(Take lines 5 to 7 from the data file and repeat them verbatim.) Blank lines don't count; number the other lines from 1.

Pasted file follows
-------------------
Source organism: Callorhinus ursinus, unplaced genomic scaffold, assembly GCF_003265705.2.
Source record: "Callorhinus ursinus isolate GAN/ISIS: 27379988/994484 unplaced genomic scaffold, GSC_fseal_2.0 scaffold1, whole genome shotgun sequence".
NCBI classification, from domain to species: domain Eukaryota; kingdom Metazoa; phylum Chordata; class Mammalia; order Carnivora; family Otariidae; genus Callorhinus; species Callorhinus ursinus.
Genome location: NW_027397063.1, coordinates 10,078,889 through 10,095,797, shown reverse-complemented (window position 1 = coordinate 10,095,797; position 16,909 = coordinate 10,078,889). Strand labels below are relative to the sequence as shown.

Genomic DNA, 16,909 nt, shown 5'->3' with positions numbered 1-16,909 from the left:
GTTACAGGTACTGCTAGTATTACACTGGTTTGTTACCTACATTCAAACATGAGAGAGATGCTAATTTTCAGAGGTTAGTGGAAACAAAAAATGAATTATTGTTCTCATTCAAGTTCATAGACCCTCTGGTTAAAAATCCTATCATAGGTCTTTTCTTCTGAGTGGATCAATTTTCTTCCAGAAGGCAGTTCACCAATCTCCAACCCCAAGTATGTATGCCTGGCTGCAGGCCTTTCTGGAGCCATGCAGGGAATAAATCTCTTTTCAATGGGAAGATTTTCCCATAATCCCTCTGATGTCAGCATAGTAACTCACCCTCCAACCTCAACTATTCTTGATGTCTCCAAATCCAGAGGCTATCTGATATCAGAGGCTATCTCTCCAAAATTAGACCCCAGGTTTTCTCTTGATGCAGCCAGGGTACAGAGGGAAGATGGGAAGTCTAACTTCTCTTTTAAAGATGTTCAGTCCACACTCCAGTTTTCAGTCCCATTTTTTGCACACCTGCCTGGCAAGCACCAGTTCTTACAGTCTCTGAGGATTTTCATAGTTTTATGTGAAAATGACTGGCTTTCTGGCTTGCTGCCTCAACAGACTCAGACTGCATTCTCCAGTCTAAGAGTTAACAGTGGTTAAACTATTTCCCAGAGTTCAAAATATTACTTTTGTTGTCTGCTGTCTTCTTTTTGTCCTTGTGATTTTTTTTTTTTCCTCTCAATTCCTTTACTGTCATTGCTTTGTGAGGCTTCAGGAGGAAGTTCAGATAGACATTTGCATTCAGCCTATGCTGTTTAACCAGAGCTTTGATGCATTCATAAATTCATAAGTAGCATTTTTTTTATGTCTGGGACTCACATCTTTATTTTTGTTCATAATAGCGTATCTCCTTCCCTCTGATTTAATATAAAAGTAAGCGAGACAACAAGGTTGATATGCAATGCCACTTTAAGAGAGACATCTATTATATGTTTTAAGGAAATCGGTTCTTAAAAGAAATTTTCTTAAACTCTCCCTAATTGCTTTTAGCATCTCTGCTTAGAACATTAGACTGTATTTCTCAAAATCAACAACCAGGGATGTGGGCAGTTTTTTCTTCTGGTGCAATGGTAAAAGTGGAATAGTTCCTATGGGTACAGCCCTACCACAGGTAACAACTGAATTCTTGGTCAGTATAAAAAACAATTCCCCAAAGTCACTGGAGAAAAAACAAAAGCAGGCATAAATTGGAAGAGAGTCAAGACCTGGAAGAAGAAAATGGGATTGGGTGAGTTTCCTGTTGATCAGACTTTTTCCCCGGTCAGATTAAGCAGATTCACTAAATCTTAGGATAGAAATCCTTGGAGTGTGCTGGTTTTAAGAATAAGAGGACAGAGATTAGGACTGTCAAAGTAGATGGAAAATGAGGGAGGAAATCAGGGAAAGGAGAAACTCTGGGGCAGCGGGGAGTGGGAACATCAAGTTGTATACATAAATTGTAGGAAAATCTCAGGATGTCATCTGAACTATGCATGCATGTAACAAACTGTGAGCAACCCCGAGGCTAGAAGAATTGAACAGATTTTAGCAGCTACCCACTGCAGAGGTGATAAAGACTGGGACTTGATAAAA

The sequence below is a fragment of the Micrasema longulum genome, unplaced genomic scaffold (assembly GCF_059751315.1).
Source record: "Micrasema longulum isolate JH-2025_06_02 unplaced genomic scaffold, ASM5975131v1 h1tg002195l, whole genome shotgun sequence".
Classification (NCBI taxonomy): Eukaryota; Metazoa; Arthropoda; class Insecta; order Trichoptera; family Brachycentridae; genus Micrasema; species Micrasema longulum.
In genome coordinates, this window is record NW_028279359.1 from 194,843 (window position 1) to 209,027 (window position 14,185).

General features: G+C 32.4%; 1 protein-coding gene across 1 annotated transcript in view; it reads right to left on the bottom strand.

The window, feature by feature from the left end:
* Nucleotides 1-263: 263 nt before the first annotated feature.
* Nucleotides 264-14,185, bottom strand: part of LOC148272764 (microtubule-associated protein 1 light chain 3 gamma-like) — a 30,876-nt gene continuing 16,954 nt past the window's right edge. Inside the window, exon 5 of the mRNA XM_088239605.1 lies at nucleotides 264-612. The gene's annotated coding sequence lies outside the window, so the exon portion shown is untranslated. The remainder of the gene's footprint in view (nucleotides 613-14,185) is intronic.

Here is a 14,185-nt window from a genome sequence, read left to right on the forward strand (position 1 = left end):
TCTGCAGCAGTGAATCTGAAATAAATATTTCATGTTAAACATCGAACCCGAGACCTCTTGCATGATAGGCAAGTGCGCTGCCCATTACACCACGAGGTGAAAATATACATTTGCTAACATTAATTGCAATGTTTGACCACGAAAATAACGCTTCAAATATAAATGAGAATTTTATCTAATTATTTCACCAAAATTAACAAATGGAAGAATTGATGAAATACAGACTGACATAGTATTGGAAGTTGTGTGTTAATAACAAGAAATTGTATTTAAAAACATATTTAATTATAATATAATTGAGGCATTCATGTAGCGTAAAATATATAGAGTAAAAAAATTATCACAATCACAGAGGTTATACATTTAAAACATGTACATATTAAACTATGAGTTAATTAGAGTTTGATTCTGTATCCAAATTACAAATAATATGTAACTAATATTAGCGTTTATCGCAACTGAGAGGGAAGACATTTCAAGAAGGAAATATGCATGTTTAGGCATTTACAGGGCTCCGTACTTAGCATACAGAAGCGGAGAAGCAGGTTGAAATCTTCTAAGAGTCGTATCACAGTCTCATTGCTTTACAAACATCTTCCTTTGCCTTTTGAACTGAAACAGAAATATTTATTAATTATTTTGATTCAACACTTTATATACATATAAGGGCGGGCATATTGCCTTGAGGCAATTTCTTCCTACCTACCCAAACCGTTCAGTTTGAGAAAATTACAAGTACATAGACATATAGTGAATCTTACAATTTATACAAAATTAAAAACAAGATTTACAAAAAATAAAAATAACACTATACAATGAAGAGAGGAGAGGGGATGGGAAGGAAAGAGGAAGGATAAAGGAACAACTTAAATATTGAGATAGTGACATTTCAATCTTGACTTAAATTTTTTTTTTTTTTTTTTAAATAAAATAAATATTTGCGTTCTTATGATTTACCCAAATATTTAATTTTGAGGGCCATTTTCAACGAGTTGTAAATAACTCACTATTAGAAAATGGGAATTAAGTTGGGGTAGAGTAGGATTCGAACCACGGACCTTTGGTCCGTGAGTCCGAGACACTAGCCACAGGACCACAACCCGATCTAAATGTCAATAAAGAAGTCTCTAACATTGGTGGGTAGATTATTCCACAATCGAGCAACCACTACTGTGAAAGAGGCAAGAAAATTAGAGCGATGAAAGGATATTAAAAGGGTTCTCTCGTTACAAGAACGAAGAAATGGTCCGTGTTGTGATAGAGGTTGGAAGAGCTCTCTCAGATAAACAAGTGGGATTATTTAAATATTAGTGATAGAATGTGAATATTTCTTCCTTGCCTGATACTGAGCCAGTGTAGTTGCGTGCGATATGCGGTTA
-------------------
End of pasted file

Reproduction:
Genomic DNA, 16,909 nt, shown 5'->3' with positions numbered 1-16,909 from the left:
GTTACAGGTACTGCTAGTATTACACTGGTTTGTTACCTACATTCAAACATGAGAGAGATGCTAATTTTCAGAGGTTAGTGGAAACAAAAAATGAATTATTGTTCTCATTCAAGTTCATAGACCCTCTGGTTAAAAATCCTATCATAGGTCTTTTCTTCTGAGTGGATCAATTTTCTTCCAGAAGGCAGTTCACCAATCTCCAACCCCAAGTATGTATGCCTGGCTGCAGGCCTTTCTGGAGCCATGCAGGGAATAAATCTCTTTTCAATGGGAAGATTTTCCCATAATCCCTCTGATGTCAGCATAGTAACTCACCCTCCAACCTCAACTATTCTTGATGTCTCCAAATCCAGAGGCTATCTGATATCAGAGGCTATCTCTCCAAAATTAGACCCCAGGTTTTCTCTTGATGCAGCCAGGGTACAGAGGGAAGATGGGAAGTCTAACTTCTCTTTTAAAGATGTTCAGTCCACACTCCAGTTTTCAGTCCCATTTTTTGCACACCTGCCTGGCAAGCACCAGTTCTTACAGTCTCTGAGGATTTTCATAGTTTTATGTGAAAATGACTGGCTTTCTGGCTTGCTGCCTCAACAGACTCAGACTGCATTCTCCAGTCTAAGAGTTAACAGTGGTTAAACTATTTCCCAGAGTTCAAAATATTACTTTTGTTGTCTGCTGTCTTCTTTTTGTCCTTGTGATTTTTTTTTTTTCCTCTCAATTCCTTTACTGTCATTGCTTTGTGAGGCTTCAGGAGGAAGTTCAGATAGACATTTGCATTCAGCCTATGCTGTTTAACCAGAGCTTTGATGCATTCATAAATTCATAAGTAGCATTTTTTTTATGTCTGGGACTCACATCTTTATTTTTGTTCATAATAGCGTATCTCCTTCCCTCTGATTTAATATAAAAGTAAGCGAGACAACAAGGTTGATATGCAATGCCACTTTAAGAGAGACATCTATTATATGTTTTAAGGAAATCGGTTCTTAAAAGAAATTTTCTTAAACTCTCCCTAATTGCTTTTAGCATCTCTGCTTAGAACATTAGACTGTATTTCTCAAAATCAACAACCAGGGATGTGGGCAGTTTTTTCTTCTGGTGCAATGGTAAAAGTGGAATAGTTCCTATGGGTACAGCCCTACCACAGGTAACAACTGAATTCTTGGTCAGTATAAAAAACAATTCCCCAAAGTCACTGGAGAAAAAACAAAAGCAGGCATAAATTGGAAGAGAGTCAAGACCTGGAAGAAGAAAATGGGATTGGGTGAGTTTCCTGTTGATCAGACTTTTTCCCCGGTCAGATTAAGCAGATTCACTAAATCTTAGGATAGAAATCCTTGGAGTGTGCTGGTTTTAAGAATAAGAGGACAGAGATTAGGACTGTCAAAGTAGATGGAAAATGAGGGAGGAAATCAGGGAAAGGAGAAACTCTGGGGCAGCGGGGAGTGGGAACATCAAGTTGTATACATAAATTGTAGGAAAATCTCAGGATGTCATCTGAACTATGCATGCATGTAACAAACTGTGAGCAACCCCGAGGCTAGAAGAATTGAACAGATTTTAGCAGCTACCCACTGCAGAGGTGATAAAGACTGGGACTTGATAAAA

The sequence below is a fragment of the Micrasema longulum genome, unplaced genomic scaffold (assembly GCF_059751315.1).